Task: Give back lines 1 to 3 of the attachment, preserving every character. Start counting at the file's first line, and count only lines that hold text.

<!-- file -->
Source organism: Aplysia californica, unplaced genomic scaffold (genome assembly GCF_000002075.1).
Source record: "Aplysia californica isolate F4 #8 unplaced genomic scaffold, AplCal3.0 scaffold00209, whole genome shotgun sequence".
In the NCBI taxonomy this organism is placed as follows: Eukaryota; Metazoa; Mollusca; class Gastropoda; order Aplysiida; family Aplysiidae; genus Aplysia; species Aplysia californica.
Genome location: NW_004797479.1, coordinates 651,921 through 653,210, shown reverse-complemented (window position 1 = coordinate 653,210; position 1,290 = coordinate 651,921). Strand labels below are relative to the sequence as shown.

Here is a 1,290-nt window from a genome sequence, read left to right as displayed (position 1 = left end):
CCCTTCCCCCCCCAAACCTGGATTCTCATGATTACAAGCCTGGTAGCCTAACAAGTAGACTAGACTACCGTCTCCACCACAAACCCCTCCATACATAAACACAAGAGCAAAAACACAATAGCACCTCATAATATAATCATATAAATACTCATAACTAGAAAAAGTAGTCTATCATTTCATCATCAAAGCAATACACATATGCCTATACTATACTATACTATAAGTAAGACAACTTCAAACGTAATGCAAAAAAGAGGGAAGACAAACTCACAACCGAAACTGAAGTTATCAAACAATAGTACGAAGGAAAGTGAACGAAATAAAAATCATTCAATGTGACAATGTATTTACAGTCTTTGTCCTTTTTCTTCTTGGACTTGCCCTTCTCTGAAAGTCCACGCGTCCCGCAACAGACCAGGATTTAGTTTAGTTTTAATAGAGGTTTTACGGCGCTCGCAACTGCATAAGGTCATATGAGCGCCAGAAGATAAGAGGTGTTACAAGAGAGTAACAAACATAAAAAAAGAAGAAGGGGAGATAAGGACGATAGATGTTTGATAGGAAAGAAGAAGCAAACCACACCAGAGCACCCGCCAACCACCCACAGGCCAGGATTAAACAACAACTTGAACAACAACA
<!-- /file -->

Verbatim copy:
Source organism: Aplysia californica, unplaced genomic scaffold (genome assembly GCF_000002075.1).
Source record: "Aplysia californica isolate F4 #8 unplaced genomic scaffold, AplCal3.0 scaffold00209, whole genome shotgun sequence".
In the NCBI taxonomy this organism is placed as follows: Eukaryota; Metazoa; Mollusca; class Gastropoda; order Aplysiida; family Aplysiidae; genus Aplysia; species Aplysia californica.